Season Ticket Book 4 or more courses (online or in person) and receive a 20% discount on those or any further courses booked in the same year. This offer does not apply to the Managing Partner’s Event or any other social events.

To redeem an offer, bookings should be emailed to, or call Helen on 0333 577 3830 ■

For more information on all Surrey Law Society Training & Events, please visit:


Search Engine Optimisation (SEO) vs Pay-Per-Click (PPC) campaigns

– what’s right for your law firm?

The main factor you should consider when deciding whether an SEO or PPC campaign is right for your law firm, is what are your firm’s goals and objectives? Is your law firm looking to grow with a big influx of clients, or is your firm looking to steady leads per month?

We discuss this, and other ways to determine whether an SEO, PPC or combined campaign is best for your firm in this article, so read on.

What is SEO?

SEO is defined as the practice of improving and promoting your law firm’s website to increase the number of visitors and visibility within search engines. This ultimately helps to drive enquiries through your website over time organically.

SEO is made up of hundreds of different elements to drive those all-important enquiries via your website which takes time, skill, knowledge and patience. Therefore, although there isn’t a direct cost from Google like with PPC campaigns, it does have a cost in terms of time, resources and learning.

What are the benefits of SEO for law firms?

More traffic = more enquiries to your

law firm

As mentioned, the aim of SEO is to bring better quality traffic to your law firm’s website, and this will ultimately lead to more enquiries.

No additional spend necessary

SEO doesn’t require a direct spend like a PPC campaign, however to get the most out of your campaign, it requires a

level of expertise and knowledge. Incorporating effective SEO on your site will take some time, so you’ll have to put in plenty of work for it to be a success, but you certainly won’t have to pay your way to the top if you know what you’re doing. However, there are costs involved such as time, resources and a budget if you enlist the help of an agency.

You can measure success

With the right tools and knowledge, you can track the results of your SEO efforts through platforms such as Google Analytics. This means seeing exactly how many people are viewing the pages on your website, how much time they spend on each page, and whether they are making any conversions (such as clicking a link to an enquiry form, filling in a form or calling a phone number). From there you can make decisions about which pages are working, which might need a bit more work or a change in call to action.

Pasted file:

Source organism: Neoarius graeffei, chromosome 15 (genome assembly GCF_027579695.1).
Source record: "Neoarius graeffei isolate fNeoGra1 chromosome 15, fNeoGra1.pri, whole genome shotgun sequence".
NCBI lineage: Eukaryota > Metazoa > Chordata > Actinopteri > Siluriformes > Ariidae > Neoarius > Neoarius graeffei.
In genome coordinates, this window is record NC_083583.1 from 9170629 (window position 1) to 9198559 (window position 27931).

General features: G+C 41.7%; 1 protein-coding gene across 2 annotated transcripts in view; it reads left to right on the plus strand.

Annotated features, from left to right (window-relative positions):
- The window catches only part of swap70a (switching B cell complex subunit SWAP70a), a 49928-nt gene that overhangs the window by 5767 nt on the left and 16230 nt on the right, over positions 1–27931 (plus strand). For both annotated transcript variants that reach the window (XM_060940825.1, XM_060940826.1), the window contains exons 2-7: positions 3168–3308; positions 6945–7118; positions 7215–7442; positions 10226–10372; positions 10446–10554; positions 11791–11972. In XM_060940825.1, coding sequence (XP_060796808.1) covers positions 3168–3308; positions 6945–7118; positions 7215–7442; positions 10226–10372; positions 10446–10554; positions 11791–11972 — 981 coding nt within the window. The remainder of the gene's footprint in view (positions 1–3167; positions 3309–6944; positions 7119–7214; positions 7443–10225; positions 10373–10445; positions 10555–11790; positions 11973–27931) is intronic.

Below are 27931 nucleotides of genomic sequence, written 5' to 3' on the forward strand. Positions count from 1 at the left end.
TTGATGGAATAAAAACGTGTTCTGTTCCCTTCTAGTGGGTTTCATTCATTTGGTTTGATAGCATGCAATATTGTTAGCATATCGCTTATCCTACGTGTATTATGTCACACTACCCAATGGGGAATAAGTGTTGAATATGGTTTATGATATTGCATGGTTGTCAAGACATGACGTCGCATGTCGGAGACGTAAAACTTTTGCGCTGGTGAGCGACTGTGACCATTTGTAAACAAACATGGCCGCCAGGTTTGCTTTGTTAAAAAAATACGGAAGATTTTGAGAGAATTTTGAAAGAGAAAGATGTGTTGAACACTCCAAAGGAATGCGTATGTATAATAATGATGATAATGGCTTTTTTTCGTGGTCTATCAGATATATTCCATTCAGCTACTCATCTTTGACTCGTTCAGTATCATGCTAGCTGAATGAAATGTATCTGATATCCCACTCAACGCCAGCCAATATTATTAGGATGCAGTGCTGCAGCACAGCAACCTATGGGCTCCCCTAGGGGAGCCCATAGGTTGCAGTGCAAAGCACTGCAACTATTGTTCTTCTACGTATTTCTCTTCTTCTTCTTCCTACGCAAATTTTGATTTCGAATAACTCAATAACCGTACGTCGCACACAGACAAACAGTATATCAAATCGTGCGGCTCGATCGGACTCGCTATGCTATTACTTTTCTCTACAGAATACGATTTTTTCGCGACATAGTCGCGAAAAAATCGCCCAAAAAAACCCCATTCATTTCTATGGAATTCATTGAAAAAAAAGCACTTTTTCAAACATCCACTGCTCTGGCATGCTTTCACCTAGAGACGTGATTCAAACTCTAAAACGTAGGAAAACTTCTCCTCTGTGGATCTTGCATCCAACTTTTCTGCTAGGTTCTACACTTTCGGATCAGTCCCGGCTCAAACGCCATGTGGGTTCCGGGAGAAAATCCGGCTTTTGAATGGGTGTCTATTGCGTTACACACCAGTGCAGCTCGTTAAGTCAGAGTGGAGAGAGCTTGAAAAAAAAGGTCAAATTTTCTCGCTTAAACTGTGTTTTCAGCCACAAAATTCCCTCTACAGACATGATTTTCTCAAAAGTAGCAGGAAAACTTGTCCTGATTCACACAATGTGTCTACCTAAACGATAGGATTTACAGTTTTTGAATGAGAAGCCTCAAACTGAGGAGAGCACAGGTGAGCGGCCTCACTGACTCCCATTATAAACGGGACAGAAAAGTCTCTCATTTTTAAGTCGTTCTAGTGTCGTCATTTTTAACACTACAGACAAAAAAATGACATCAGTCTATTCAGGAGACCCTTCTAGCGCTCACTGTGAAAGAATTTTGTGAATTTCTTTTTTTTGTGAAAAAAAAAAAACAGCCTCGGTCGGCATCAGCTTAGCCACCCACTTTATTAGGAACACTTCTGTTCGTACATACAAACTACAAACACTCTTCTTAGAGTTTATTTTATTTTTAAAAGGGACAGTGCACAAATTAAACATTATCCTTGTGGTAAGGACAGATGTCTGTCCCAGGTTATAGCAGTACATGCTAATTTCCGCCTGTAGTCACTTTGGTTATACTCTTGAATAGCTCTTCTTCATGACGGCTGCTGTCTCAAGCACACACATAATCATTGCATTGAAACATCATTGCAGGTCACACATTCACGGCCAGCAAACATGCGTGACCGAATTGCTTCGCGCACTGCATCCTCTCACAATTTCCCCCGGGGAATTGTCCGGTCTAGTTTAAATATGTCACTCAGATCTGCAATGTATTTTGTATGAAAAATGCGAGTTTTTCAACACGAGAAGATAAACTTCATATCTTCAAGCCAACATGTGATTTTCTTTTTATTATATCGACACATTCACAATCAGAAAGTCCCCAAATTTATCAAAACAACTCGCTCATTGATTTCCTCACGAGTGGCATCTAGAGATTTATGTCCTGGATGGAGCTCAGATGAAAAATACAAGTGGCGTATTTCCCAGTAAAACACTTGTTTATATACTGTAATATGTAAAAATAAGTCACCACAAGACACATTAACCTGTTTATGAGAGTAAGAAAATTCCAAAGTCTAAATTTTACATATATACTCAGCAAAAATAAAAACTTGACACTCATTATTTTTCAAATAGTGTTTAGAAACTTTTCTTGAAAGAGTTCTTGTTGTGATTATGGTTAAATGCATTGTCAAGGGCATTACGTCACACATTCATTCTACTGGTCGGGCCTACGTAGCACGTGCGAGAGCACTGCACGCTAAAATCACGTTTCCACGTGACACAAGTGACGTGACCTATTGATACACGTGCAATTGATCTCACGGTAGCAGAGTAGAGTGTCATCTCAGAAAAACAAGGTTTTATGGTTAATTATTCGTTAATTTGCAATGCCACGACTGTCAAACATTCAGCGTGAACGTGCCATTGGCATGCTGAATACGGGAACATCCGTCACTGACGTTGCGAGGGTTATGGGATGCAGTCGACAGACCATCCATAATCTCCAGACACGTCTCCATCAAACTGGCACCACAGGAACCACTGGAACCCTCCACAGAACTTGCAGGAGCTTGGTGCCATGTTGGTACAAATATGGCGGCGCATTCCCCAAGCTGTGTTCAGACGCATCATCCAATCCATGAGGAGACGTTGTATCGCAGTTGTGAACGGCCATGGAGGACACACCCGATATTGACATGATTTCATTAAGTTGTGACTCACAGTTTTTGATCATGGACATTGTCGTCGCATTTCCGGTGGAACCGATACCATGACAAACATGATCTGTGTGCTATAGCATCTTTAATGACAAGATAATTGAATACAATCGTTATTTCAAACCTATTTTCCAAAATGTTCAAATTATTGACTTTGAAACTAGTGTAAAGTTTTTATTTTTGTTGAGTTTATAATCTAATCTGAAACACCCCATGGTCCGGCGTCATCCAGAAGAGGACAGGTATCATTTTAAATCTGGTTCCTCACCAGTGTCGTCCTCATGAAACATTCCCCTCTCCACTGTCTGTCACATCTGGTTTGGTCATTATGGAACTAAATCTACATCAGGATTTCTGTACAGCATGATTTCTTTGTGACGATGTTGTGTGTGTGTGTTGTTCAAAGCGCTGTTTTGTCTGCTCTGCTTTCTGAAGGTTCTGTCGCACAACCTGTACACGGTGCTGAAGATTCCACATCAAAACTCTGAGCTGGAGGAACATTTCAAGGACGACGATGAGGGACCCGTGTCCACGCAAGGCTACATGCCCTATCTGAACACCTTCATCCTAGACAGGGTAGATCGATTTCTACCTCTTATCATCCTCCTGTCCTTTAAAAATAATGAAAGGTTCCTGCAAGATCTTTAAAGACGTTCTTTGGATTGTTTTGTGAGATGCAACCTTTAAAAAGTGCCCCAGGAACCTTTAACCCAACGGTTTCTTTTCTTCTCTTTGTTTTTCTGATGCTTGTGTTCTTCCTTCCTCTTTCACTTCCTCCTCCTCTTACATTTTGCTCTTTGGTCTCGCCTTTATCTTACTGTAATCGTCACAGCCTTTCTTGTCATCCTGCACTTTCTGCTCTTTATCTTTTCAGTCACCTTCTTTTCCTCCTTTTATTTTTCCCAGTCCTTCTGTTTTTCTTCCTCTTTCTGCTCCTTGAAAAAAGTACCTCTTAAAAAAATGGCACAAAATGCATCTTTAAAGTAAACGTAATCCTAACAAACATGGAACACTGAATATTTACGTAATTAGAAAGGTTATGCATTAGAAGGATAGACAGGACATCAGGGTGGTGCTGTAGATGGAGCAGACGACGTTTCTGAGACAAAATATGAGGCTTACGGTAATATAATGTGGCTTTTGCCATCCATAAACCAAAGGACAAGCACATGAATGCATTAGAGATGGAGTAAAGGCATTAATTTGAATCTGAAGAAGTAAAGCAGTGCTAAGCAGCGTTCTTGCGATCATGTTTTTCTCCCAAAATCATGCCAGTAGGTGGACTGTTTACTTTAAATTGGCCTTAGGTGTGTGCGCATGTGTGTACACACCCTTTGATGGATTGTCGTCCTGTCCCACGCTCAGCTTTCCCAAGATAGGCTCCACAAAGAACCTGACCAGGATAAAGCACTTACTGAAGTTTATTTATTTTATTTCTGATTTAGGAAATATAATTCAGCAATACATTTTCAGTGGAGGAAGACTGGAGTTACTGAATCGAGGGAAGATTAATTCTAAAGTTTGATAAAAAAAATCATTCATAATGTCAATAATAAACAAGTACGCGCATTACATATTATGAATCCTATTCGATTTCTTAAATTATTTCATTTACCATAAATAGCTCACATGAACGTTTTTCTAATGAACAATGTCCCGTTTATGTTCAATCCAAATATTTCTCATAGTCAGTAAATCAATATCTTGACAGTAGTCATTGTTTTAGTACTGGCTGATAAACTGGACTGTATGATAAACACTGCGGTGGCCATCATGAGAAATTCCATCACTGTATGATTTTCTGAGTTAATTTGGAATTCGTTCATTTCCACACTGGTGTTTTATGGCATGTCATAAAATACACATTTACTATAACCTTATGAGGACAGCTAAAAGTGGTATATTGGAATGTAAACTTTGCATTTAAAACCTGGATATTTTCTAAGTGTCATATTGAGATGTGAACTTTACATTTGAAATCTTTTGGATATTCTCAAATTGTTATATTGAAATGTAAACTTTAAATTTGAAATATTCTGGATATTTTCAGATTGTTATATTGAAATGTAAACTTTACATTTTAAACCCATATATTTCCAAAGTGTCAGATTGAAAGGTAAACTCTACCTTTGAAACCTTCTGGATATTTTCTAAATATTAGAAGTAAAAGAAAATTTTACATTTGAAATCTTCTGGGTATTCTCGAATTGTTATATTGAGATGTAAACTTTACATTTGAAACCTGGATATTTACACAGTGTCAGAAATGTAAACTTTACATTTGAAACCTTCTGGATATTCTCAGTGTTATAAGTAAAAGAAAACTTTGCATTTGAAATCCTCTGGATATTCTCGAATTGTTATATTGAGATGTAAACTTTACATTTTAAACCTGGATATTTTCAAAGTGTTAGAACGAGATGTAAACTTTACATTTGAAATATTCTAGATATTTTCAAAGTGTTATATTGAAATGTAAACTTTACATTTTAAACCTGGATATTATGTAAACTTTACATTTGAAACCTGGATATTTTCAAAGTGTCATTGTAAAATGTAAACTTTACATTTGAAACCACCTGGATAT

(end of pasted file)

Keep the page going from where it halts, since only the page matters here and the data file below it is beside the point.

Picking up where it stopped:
Good SEO = User-friendly content

Good SEO is usually tied to good content. Good content usually means content that is user-friendly, clear and concise. Your content should use headings, subheading, and internal links. By investing in SEO, your content should therefore be user-friendly which will support your website users and improve your Google rankings.

What should I consider before investing in SEO?

Your websites current Domain Authority (DA)

It’s important to remember that with SEO, it’s a long-term strategy that can bring you future wins, but if your website has a low DA, a PPC campaign might be better for your firm. Domain


Authority is a search engine ranking score out of 100 (according to Ahrefs) and this score determines how relevant Google sees your website in its specialist area. A law firm with a lower score, will struggle to appear high up on Google’s search engine results pages (SERPs) and therefore SEO is unlikely to drive new business immediately. An SEO strategy will obviously help to increase your DA over time, so you shouldn’t write SEO off.


SEO is huge and covers so much. It includes everything to do with Google, the structure and readability of website content including services pages and blog posts, digital PR, and social media marketing. So, to do it well, a lot of time needs to be invested in your strategy so you’re covering all bases.

Your firm’s objectives

As previously touched upon, what your law firm’s objectives are will help to determine whether a PPC or SEO strategy is right. An SEO strategy is great if you’re looking for a steady trickle of work overtime, instead of a ‘quick win’.

What is PPC?

PPC is a form of paid advertising where your law firm will pay a fee every time someone clicks on your ad.

What are the benefits of PPC for law firms?

You don’t have to have a huge budget

One of the good things about a PPC campaign, is that you will only pay when a user clicks on your ad. This means that you can use a small budget to put your ad out there, see how it performs and only pay if someone clicks on your ad. PPC is therefore a good choice if your law firm is limited on budget.

Reach clients who are further up the conversion funnel

A PPC campaign is a great way to target potential clients who are further up the conversion funnel. They either might not know whether they need a solicitor yet, aren’t sure on the process of conducting a solicitor or are still deciding. For example, a client might see an ad for your website when searching for something else, click on it, understand that there is a service your law firm can provide to them and then fill out an enquiry form there and then resulting in a piece of new business

Can reach clients further afield

In addition, PPC campaigns can help you reach firms that are not in your local area or in a specific area you think there is work but you aren’t currently operating in.

What should I consider before investing in PPC?

Your budget

If you have a limited budget, a short PPC campaign might be the better campaign to invest in for your firm right now. This is because you can set a budget and once this has been reached, your campaign will stop. And, with a budget used on the right keywords you could still have a direct impact on your enquiries which means your budget might be able to increase in later months.